Articles Posted in Chapter 13

It’s a little known, but extremely valuable, technique employed by experienced bankruptcy lawyers: Using the “automatic stay” feature of bankruptcy to get a repossessed car back into the hands of its owner.

Our DC-based bankruptcy law firm used it the other day to get a car back for a young man who needed his car to get around and commute to his job.

When a car is repossessed, physically it comes under the control of the lender. However, legal title does not pass, and remains with the owner, until a legally-valid auction has been conducted and title then conveyed to the winning bidder, which oftentimes is the lender.

Undoubtedly, as tax day approaches, there are people right now who are struggling with the question: “I haven’t filed in [fill in the blank]____ years. Should I file this year?” As a tax and bankruptcy lawyer serving individuals and businesses in Maryland and DC, this law firm is very familiar with this taxpayer’s quandary.

On the whole, it’s better to file — even if you can’t pay — for a number of reasons:

• IRS, and the state tax authority, make a distinction when it comes to charging you with civil tax infractions. There are a separate set of penalties added to your tax bill for “failure to file” and “failure to pay.” Go ahead and file, at least. You’ll save yourself some money in penalties.

Here are the facts:

  1. All bankruptcy attorneys filing in a specific court charge within a few hundred dollars of each other. This goes for the bankruptcy courts in DC, suburban Maryland. The reason: Bankruptcy fees are disclosed in all cases and they are easily available for viewing on-line by attorneys e-filing in that court. Any attorney wanting to see what the other guy or gal is charging? Go to the court’s website, a few clicks and voila, you know! Everybody charges within that range.
  2. Lawyers are not stupid. (OK, no jokes!) They have to run a business and earn a profit to make a living. The guys or gals who charge low-ball prices and tout inexpensive bankruptcy make up for the lower margins by running more cases through the office in less time. It’s what’s known as a “mill.” Expect less attention and time answering your questions and concerns. You get what you pay for. We get way too many calls from disappointed customers who got no service from such firms.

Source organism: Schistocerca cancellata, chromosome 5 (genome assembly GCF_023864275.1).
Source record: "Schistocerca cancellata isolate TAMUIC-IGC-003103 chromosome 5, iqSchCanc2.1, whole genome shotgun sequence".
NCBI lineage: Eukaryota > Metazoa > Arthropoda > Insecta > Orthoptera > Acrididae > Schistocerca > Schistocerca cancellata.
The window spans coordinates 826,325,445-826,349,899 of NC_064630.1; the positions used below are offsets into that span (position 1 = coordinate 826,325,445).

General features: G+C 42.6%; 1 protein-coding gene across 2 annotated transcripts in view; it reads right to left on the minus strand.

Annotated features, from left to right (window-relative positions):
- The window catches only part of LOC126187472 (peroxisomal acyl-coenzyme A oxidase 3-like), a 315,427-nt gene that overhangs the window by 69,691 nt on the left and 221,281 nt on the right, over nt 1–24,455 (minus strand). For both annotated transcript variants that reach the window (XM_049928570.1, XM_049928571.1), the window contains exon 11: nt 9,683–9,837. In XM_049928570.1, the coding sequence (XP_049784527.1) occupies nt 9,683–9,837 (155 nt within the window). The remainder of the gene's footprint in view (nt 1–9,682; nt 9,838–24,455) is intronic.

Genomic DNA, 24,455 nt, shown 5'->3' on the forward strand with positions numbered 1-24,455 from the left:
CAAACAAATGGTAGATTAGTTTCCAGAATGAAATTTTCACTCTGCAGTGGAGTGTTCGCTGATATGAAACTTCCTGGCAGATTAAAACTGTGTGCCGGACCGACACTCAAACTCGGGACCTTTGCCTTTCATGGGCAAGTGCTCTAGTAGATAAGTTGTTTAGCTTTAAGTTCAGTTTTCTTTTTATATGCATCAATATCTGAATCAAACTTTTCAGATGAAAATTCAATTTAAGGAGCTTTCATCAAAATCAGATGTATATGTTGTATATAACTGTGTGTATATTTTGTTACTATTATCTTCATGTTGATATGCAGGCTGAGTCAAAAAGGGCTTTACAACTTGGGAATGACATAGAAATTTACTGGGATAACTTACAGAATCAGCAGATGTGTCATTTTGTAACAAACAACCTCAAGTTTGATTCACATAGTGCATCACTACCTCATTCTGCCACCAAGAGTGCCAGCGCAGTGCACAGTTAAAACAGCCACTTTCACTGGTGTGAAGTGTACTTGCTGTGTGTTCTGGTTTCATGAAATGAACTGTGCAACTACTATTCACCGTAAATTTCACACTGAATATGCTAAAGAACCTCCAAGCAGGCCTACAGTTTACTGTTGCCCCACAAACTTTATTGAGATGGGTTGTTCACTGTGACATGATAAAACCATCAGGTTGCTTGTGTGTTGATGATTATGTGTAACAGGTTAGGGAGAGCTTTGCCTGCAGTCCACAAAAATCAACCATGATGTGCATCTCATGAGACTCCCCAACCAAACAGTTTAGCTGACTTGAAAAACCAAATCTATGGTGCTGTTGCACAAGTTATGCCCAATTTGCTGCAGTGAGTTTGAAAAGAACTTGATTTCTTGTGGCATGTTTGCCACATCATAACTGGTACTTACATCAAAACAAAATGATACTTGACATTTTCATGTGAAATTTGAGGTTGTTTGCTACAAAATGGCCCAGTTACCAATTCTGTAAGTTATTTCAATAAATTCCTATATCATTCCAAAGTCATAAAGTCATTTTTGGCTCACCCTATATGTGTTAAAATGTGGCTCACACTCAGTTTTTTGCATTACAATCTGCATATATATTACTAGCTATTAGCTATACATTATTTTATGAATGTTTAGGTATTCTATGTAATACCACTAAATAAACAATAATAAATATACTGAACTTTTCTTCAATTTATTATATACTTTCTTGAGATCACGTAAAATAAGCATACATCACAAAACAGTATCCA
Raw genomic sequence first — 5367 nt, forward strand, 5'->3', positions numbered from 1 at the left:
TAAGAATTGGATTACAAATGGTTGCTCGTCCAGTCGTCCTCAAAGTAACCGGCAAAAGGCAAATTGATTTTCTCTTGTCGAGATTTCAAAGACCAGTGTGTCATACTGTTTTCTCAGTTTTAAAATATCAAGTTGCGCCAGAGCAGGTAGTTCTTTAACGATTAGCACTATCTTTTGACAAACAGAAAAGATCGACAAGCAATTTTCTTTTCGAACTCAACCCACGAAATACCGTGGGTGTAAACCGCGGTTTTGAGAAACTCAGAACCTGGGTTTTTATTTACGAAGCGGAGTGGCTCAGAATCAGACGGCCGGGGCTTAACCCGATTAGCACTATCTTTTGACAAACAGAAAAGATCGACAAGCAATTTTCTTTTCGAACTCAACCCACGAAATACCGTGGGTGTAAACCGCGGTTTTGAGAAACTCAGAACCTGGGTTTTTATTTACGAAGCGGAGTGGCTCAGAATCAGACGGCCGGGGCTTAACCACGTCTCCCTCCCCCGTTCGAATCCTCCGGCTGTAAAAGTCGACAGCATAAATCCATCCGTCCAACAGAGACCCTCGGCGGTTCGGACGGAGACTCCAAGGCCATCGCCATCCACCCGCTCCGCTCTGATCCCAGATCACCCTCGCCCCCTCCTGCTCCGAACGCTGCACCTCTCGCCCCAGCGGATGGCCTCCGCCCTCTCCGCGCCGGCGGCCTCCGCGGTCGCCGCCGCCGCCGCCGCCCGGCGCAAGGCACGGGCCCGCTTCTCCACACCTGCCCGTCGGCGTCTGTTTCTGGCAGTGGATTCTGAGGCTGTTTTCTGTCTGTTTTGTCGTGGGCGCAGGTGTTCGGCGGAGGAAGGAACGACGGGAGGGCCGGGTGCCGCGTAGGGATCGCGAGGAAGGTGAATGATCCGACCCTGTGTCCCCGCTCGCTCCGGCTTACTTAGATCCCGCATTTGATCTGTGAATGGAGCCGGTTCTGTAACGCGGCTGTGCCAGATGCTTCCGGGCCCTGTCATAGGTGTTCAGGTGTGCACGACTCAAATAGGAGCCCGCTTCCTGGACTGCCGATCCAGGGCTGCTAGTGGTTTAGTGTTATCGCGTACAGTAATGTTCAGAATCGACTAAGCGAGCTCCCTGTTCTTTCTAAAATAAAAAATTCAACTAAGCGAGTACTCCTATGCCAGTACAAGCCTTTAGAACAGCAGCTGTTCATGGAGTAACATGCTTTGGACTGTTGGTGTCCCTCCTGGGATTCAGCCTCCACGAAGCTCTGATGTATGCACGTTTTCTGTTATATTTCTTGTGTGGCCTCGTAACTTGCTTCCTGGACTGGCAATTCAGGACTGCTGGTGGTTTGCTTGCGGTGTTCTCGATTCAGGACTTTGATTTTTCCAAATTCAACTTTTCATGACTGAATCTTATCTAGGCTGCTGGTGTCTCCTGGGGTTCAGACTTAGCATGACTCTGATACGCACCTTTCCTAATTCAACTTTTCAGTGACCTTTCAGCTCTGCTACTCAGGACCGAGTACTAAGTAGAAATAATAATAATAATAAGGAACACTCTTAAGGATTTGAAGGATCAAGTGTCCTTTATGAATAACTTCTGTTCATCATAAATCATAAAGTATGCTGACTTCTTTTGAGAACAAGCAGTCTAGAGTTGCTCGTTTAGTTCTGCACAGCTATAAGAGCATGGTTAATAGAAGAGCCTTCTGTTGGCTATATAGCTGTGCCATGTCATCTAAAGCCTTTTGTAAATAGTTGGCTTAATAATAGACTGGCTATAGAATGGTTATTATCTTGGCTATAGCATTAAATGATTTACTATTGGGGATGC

I’m looking at the news reports coming out about the House-approved version of the bill giving debtors the opportunity to modify mortgages in Chapter 13 that happened only a few hours ago, and it feels like deja vu — all over again. It’s like “BAPCA (the 2005 bankruptcy reform bill) Redux.”

The attitude I’m feeling from the bank-inserted provisions indicates they think people go into bankruptcy willy-nilly, as if the process is a joy ride.

To whit, one of the major provisions: That debtors seeking modification in bankruptcy have to have attempted a modification previously outside of bankruptcy.

Here it comes. At long last. Tomorrow (Thursday, March 5, 2009) is the first major vote on the Obama-backed change in the law to permit forced modification of homeowner mortgages in Chapter 13 bankruptcy. We bankruptcy lawyers in suburban Maryland and DC, have been operating for the past three years of the real estate crisis with our hands tied. We could discharge most unsecured debt (credit cards, etc.). We could eliminate second mortgages when the home value had dropped so that the second mortgage was unsecured. We could even modify mortgages on vacation homes, but we could not touch the mortgage on the collateral the debtor most dearly wanted to keep — the primary residence. Sad and highly frustrating when you are trying to do your very best for the client.

Let’s keep our fingers crossed. Better yet, don’t be shy to lobby. Call your US representative and senator. Tell them it’s important. They must pass this bill, especially in a form that maximizes a homeowner’s power to make that mortgage affordable. They put you into a phony exploding interest rate (better known as a “subprime mortgage.”) Let’s make it real this time.

A change in the law to permit home owners to FORCE a modification on mortgage lenders in Chapter 13 bankruptcy has begun its journey in Congress. Last week a committee in the House of Representatives voted the bill out and moved it to the full body for consideration.

HR 200 would substantially expand the powers of a debtor in Chapter 13 and give him or her the ability to do something that, up until now, has been sorely needed, but unavailable: Modify the terms of a mortgage secured by a primary residence over the objection of the lender. Presently this has been barred by a clause in the law (Section 1322(b)(2) of the federal Bankruptcy Code, for the legally-inclined), which was written into the law by lenders years ago. Given the current crisis, legislators see the necessity of removing it, in its current form.

With the change in the law — which is backed by President Obama and the Democratic majority — a home owner, in Chapter 13 could: 1) Reduce the interest rate on his or her loan to approximately the prevailing rate plus one, 2) Change the loan from a negative amortization or interest-only loan to one with positive amortization, 3) Possibly extend the term to as much as 40 years, and — most importantly — 4) Reduce the principal balance TO THE CURRENT VALUE OF THE HOME.

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